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Friday, November 10, 2000

By Craig T. Kojima, Star-Bulletin
New Star-Bulletin owner David Black must
negotiate a new union contract and secure an
adequate paper supply to complete the takeover.

Bulletin survives,
now must thrive

Honolulu's two daily
papers will battle for
advertising and readership

Community reaction
What it means

By Rick Daysog

As the band played in the background and beer glasses clinked in celebratory toasts, Canadian publisher David Black made his way through the throng of employees of the Honolulu Star-Bulletin, their family members and community supporters.

Star-Bulletin closing The festive mood at Murphy's Bar & Grill last night represented a welcome break from the weeks of intense negotiations that went into Black's agreement to buy the 118-year-old Star-Bulletin. But it belied the new competitive environment Honolulu's two daily newspapers face as they position themselves to battle for advertising and readership for the first time since 1962.

It won't be a party.

Black, the 54-year-old president of Victoria, B.C.-based Black Press Ltd., reached a tentative agreement with the Star-Bulletin's owner, Liberty Newspapers Limited Partnership, and Gannett Co., which owns the rival Honolulu Advertiser, to take over the afternoon daily on March 15.

The deal -- in which Black paid $10,000 for the assets of the Star-Bulletin -- was approved yesterday by Federal Magistrate Barry Kurren and U.S. District Judge Alan Kay. But it is conditioned on Black negotiating a new contract with the union that represents most of the newspaper's 97 employees by Nov. 30. He also must secure an adequate supply of newsprint by the Nov. 30 deadline.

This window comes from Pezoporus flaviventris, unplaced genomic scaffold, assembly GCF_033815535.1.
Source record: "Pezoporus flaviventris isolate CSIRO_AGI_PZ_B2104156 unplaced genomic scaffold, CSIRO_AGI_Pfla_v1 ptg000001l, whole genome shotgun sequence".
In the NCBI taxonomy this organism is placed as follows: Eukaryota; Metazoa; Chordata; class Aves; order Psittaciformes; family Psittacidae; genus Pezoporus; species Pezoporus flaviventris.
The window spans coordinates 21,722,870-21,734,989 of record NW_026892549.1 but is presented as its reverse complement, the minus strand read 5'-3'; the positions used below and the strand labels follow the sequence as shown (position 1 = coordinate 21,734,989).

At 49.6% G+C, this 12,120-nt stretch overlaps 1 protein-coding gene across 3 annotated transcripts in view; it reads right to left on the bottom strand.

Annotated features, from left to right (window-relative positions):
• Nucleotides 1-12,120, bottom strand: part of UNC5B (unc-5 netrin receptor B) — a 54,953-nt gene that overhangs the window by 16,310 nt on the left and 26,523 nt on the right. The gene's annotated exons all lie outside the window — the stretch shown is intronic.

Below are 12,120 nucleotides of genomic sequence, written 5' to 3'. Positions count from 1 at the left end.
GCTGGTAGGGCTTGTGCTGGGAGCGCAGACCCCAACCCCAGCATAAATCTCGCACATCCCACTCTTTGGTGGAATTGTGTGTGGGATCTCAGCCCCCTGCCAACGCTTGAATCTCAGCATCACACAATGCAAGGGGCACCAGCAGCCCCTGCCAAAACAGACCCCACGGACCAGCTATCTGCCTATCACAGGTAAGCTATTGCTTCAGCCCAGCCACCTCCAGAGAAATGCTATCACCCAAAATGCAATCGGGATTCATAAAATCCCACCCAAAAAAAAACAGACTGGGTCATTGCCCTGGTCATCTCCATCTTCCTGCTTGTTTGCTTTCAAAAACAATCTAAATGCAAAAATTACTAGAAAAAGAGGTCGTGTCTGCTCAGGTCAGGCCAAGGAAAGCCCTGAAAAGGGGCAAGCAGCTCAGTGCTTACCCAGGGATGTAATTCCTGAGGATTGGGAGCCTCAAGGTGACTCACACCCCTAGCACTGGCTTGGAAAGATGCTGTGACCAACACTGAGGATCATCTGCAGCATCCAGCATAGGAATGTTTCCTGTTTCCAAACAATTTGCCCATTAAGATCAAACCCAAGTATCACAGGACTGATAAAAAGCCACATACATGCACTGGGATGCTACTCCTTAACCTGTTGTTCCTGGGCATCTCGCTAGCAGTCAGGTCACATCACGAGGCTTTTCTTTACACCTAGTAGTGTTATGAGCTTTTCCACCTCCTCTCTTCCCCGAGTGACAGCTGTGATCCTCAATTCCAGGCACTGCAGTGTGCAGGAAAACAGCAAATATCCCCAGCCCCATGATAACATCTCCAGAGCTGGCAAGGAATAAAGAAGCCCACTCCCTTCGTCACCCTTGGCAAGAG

Black and the union, the Hawaii Newspaper Guild, will begin talks next week, and both are optimistic that they can reach a deal by the deadline. Black has also said that he has secured about 5,000 metric tons of newsprint but needs to secure another 7,000 metric tons.

The contingencies are just the start.

If the deal is successful, the 38-year-old joint operating agreement between the Star-Bulletin and the Advertiser will dissolve, pitting the two dailies against each other for subscribers and advertising.

Uphill battle ahead

Under the JOA, the Star-Bulletin and Advertiser have shared printing, advertising and circulation functions but kept separate editorial departments.

Black, whose company owns 80 community newspapers in western Canada and Washington state, said he is looking forward to competing with Gannett. Black has said he plans to add a Sunday edition to the Star-Bulletin's six-days-a-week coverage and wants to expand circulation on the neighbor islands, where the afternoon newspaper's presence is marginal.

The Star-Bulletin has a circulation of about 63,500, while the Advertiser's is 107,500.

Mike Fisch, Advertiser publisher, also welcomed the new competition. The Advertiser recently announced that it was adding about 20 positions and was beefing up its neighbor island coverage.